-From being an industrial designer to a student at KTS, then at a postgraduate school in the UK- Tiffany Loy
The Internationality segment of a series introducing Kawashima Textile School (KTS). KTS is widely known throughout the weaving community overseas as a school where people can learn handweaving. KTS had opened its doors internationally since the very beginning, and the reputation as being a school in Kyoto where one can acquire reliable handweaving skills spread gradually by word of mouth from the participants. Over four weeks starting from Part 4, we will bring you interviews with graduates from all over the world who have various relationships with weaving, where we ask about how they came to learn at KTS, what influenced them, how they use the skills they have learned, and what weaving means to them.
|The Weaverly Way (2020)|
The site-specific installation employs a weaver's approach to conceptualising and building sculpture. The piece was produced in collaboration with British heritage silk mill Gainsborough Weaving, and presented at London Craft Week 2020.
Photo: Ed Reeve
Tiffany Loy (Singaporean)
Independent designer, artist
Currently living in Singapore
Courses: Beginners, Foundation Kasuri, Applied Kasuri I, II, III*
(May to July 2015)
*now part of Applied Kasuri II
-Could you tell us why you chose to study at KTS?
I was working with textiles as an industrial designer, when my interest for textiles grew. I wanted to take a step further and learn how textiles are constructed so I searched online for short weaving courses. Eventually I found Kawashima Textile School’s website and was impressed by the work of its graduating students, so I applied. Also, I wanted to be immersed in another culture while learning this new skill.
-How has your experience at KTS influenced you?
At the start of the course I had thought of it as a study-holiday, a fruitful 3-month getaway. The knowledge of textile construction was to be helpful for my textile-based projects in the future. I had no intention to continue weaving when I returned to Singapore, considering the amount of equipment it required. However, at the end of Applied Kauri Course III, which was coursework-based, I was confident that I could manage my own weaving projects, and was excited to take these skills further. It felt like a real pity to stop weaving at the end of the trip. I then decided to set up a mini weave studio back in Singapore and show the local design community my woven work.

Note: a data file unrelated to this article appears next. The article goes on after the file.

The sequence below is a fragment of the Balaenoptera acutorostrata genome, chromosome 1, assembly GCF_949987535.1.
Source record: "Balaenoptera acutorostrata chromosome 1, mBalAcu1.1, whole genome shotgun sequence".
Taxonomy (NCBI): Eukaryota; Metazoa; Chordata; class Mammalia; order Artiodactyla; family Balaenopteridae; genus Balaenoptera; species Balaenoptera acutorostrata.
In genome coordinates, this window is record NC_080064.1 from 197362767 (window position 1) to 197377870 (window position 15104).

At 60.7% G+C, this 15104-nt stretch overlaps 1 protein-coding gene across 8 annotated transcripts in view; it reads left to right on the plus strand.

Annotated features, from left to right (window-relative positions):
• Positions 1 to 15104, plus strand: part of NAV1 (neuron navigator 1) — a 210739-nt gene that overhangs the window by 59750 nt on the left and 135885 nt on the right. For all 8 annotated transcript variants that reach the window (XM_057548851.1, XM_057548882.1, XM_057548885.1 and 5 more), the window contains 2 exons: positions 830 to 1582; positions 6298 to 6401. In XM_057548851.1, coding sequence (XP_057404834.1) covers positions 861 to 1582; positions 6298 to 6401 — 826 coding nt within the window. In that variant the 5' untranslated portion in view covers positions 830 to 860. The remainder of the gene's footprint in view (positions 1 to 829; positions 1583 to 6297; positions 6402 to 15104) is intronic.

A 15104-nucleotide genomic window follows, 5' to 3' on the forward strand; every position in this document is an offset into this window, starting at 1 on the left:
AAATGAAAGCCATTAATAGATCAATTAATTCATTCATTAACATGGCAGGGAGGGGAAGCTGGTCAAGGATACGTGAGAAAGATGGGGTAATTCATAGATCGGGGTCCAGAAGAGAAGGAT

"Pastiche was a piece of handwoven fabric employing nassen gasuri technique. It was used as the covering for a beanbag. The 1-off piece was created for furniture brand Zanotta, as part of their 50-year anniversary celebration of their Sacco beanbag design."
-How do you use the skills learnt at KTS in your career, life, etc?
Through the courses within a 10-week period, I had gained a solid foundation of weaving and dyeing techniques which enabled further self-directed learning later on. I still refer to the notes I had taken then, when I compare methods of working. I continued to practice and expand on the skills I learnt, and incorporated them into my design projects. Shortly after my return to Singapore, I exhibited some woven tapestries at a local exhibition, and met the first client who engaged me to create woven designs for his brand. I was optimistic about my pursuit in weaving as a profession. 3 years after the course at KTS, I felt I was prepared for another learning adventure. There are no textile mills or institutions in Singapore, so to gain more technical knowledge and skills, like design for jacquard weaving, I had to go overseas again. This time I managed to secure a scholarship from DesignSingapore Council to study at the Royal College of Art in London. Taking a masters course meant that I was meeting other students who had learnt weaving elsewhere, and it was interesting to observe the differences in our approaches in weaving. Having strong foundation skills acquired at KTS allowed me to be more experimental while at RCA, since I was familiar with each step, and how changes affect overall results.
-What does weaving mean to you?
As I had received earlier training in product design before learning how to weave, I was always very aware of the differences in approaches and applications. When weaving, I feel compelled to look very closely at the project, sometimes through a counting glass, but I must also zoom out and look at the fabric as a whole surface, and object. Toggling between the 2 points of view is something I find very unique about the weaving process; there are 2 different modes of seeing. Also, weaving as a skill is by no means restricted to fabrics. To me it is a way of building, of assembling lines to form surfaces and volumes. Looking at it in this abstract way, we can apply skills related to weaving to other forms of art and design, like sculpture, or architecture.
|"Lines in Space (2019)|
"Lines in Space was a project completed at RCA. It's about reducing the fabric surface to minimal lines, and exploring leno weave structures."
Tiffany's "Student Voice" article from 2016, with photos of her work in the KTS Graduate Exhibition.